Supernatural Lore in Fleming County, KY

I recently had the privilege of visiting my childhood Kentucky home to conduct research, visit important sites, and speak at the Fleming County Public Library on “Supernatural Lore in Fleming County, KY.” We had a great turnout. The local paper wrote up a piece in advance of the event.

The Ledger Independent

FLEMINGSBURG | Author Daniel Rolph will be at the Fleming County Library on Thursday, Oct. 30 at 6 p.m. to talk about the Supernatural Lore of Fleming County.

Rolph has many family connections in Fleming, Mason and Lewis counties, as well as an extensive knowledge of local folklore, much of which has never been published. He is also the author of My Brother’s Keeper: Union & Confederate Soldiers’ Acts of Mercy During the Civil War, available as a Kindle book, but currently out-of-print. In addition, he is the author of a blog called History Hits and Hidden Histories.

Rolph is originally from Maysville, but his father was raised in Rolph Hollow near the Beechburg/ Mount Carmel/Foxport area. The senior Rolph served in the 36th Infantry Division in World War II and received two Bronze Stars for “Heroic Achievement in Combat. “ Rolph’s mother, now 90 years of age, was a Eubanks from Bald Hill.

Rolph is currently the military and frontier historian and head of reference services at the Historical Society of Pennsylvania. He is also a senior lecturer in history at the Montgomery County Community College where he teaches early American history, the American Civil War and Western Civilization, as well as many other academic level courses during his 27 year career in four local colleges and universities.

 

 

 

A Deathly Encounter with Balls of Light: A Halloween Story

Earlier this year, a Huff/Post/YouGov poll revealed that 45% of Americans believe in ghosts, or in the spirits of the dead, and that those revenants can and have often returned to certain places and situations known in life. Though many are skeptical of such beliefs, Carl Jung, the famed psychologist, summed it up quite well in 1919, when he remarked that, “I shall not commit the fashionable stupidity of regarding everything I cannot explain as a fraud.”

Having mentioned the above, I have always been intrigued by an incident recorded within the Providence Gazette & Country Journal on March 19, 1814. During that period, Trumble County, Ohio, was still a frontier. Major Richard Elliott, a former resident of Kent, Connecticut, and veteran of the Seventh Connecticut Regiment of the Continental Line during the American Revolution, had afterward migrated to the town of Poland in Ohio, where he experienced what the newspaper described as “truly extraordinary” circumstances in regard to his death. This encounter with the supernatural or paranormal was also published in H.C. Bradsby’s work, History of Luzerne County, Pennsylvania, printed in Chicago in 1893.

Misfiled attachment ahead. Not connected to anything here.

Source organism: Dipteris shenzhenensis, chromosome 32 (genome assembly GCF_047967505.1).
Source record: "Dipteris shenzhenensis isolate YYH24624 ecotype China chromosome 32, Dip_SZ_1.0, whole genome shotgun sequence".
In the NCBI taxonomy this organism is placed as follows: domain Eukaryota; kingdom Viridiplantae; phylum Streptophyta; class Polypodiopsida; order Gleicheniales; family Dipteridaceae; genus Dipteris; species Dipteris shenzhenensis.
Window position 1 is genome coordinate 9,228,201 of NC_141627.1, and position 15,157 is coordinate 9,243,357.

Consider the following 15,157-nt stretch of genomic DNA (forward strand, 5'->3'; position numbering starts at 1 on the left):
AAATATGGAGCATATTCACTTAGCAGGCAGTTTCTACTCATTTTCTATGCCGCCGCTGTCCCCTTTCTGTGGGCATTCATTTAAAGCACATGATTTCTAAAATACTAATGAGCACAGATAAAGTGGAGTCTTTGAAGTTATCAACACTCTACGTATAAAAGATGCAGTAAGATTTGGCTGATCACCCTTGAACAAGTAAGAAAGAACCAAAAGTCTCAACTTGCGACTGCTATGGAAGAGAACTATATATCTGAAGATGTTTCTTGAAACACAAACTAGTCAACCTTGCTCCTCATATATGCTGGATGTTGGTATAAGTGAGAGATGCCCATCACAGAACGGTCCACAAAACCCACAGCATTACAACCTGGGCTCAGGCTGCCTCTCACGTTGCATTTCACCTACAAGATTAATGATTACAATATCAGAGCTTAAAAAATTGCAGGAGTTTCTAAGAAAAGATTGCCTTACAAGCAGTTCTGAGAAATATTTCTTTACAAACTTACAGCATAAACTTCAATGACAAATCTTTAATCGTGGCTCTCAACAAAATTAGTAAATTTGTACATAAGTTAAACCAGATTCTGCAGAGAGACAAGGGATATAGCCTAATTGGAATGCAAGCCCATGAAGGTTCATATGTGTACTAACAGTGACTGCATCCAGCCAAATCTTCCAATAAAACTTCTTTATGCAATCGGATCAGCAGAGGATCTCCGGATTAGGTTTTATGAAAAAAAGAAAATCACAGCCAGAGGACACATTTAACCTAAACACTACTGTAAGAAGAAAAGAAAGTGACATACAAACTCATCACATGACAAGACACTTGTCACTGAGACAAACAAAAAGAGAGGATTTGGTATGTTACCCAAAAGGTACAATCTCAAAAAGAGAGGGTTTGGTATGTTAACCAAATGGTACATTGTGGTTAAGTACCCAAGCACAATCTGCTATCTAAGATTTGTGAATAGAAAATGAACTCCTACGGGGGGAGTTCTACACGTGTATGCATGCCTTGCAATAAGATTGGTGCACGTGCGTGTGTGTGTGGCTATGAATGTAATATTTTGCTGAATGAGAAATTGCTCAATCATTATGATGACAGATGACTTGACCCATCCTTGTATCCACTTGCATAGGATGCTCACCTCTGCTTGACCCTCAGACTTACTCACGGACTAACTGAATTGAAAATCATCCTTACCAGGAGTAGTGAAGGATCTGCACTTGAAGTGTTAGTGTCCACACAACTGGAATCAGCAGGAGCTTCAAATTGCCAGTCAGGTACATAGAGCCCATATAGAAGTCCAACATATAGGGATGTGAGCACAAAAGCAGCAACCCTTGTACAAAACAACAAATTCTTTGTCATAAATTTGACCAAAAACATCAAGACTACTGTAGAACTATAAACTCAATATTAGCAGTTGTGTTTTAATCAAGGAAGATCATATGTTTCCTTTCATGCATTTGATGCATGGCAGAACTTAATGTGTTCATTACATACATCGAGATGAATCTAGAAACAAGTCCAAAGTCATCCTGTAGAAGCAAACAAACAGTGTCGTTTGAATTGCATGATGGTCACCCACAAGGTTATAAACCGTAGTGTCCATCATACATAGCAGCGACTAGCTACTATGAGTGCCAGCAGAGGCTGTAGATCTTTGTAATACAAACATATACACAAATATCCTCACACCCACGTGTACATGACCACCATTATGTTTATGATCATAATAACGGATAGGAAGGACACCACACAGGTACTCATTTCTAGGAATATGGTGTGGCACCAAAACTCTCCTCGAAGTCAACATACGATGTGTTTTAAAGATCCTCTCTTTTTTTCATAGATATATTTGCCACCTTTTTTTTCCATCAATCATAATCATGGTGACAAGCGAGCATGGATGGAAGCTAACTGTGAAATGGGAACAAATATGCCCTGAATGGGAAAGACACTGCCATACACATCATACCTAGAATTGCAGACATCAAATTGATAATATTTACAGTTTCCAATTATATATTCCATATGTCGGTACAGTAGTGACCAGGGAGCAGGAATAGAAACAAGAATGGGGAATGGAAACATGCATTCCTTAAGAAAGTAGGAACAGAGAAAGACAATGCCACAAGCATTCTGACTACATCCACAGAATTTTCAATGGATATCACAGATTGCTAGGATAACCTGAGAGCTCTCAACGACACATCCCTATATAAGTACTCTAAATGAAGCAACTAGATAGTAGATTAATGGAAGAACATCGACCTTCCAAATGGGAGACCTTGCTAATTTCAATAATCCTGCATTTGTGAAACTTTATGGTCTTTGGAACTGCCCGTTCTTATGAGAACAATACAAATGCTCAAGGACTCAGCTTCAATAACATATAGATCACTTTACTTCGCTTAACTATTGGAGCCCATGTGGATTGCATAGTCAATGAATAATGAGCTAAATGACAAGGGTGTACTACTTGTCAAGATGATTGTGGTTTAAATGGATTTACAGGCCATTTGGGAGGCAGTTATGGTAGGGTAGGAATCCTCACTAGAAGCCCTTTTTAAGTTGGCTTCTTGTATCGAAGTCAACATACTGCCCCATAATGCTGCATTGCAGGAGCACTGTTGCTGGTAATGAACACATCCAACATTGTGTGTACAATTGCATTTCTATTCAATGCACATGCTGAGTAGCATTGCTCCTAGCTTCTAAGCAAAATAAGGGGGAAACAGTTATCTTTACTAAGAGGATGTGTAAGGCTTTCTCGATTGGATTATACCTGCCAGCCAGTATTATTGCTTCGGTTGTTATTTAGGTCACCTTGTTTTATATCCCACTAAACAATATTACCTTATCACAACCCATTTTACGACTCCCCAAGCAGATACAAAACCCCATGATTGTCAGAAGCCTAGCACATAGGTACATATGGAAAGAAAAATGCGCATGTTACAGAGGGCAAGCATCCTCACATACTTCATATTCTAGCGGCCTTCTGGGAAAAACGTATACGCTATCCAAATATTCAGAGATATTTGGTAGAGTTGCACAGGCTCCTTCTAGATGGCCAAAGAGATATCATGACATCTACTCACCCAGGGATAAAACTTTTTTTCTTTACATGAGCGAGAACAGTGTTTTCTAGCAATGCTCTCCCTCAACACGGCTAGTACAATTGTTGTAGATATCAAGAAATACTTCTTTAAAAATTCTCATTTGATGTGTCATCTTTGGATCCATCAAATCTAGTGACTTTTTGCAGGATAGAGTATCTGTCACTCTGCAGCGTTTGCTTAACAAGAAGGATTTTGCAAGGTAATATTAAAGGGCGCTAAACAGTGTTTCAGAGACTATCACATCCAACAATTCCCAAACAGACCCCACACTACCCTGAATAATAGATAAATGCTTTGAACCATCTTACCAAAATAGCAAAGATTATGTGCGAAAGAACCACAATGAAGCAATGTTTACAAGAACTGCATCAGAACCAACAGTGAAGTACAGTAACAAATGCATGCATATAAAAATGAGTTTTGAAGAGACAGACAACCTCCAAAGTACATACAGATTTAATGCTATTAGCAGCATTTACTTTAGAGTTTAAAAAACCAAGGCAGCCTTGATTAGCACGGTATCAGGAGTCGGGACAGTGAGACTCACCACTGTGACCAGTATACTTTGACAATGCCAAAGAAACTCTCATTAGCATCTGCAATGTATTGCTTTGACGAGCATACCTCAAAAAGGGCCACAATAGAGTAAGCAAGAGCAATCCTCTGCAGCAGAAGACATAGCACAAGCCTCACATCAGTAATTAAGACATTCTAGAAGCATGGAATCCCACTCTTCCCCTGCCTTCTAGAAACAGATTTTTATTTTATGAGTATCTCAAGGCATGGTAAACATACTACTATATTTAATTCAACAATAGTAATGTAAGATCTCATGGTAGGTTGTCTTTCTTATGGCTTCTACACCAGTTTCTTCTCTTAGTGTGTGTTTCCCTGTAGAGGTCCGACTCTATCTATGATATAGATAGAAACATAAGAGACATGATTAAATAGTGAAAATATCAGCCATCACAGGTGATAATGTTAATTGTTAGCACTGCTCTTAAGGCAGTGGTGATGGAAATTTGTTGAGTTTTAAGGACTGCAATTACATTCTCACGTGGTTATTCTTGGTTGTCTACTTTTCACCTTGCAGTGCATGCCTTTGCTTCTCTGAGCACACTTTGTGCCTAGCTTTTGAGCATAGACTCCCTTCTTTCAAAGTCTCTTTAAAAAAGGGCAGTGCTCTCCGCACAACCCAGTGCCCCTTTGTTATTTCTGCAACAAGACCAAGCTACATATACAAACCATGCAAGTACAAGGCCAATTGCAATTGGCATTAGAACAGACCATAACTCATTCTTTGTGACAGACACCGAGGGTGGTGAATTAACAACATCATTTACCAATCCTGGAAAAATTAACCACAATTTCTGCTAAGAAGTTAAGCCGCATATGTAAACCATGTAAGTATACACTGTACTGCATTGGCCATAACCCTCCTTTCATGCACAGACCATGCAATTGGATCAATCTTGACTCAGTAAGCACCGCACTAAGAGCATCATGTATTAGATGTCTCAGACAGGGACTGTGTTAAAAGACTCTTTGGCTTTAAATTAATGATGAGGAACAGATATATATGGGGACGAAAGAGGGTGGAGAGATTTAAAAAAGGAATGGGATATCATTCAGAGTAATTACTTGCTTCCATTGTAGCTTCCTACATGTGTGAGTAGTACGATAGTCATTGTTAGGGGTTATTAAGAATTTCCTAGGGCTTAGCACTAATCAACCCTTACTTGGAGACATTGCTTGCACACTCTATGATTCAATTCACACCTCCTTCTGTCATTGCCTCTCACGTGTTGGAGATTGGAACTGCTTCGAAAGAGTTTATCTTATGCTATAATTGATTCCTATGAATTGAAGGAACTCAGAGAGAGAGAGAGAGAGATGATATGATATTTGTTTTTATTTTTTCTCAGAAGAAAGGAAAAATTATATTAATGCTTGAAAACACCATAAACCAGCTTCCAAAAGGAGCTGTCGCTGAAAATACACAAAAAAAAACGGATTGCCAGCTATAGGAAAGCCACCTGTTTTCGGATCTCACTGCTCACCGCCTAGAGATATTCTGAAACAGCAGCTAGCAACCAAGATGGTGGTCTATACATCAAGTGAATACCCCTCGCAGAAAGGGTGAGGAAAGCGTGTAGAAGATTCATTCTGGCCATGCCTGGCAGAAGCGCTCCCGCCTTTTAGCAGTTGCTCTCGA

Suffice it to say, that one Sabbath evening, Richard Elliott was walking along a local highway, not far from Poland, when “he observed two lights coming towards him in the shape of a half moon.” These strange orbs then “seemed to enclose him in a circle round his breast,” after which he then heard distinctly, a voice ask the following question, “Are you prepared to die?” He answered, “If it’s God’s will, I think I am.” The mysterious lights then passed on, but then turned and followed him until he had passed the local cemetery or graveyard, where “they made a stand, and he could observe them on looking back for half a mile.”

After reaching his home, Maj. Elliott related to his family the strange events to several people, both friends and family, stating how he believed that “he was soon to die, and made preparations accordingly, with manifest resignation to the will of Providence.”

It is recorded that, on the third day after seeing the above lights, “he was seized with the prevailing epidemic,” became “raving insane, and in twenty-four hours died.” The author of this blog has personally obtained his last will and testament, which indeed confirms his death in 1814.

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This original post was found at http://hsp.org/blogs/hidden-histories/the-strange-death-of-richard-elliott-and-his-encounter-with-the-balls-of-light-a-halloween-story.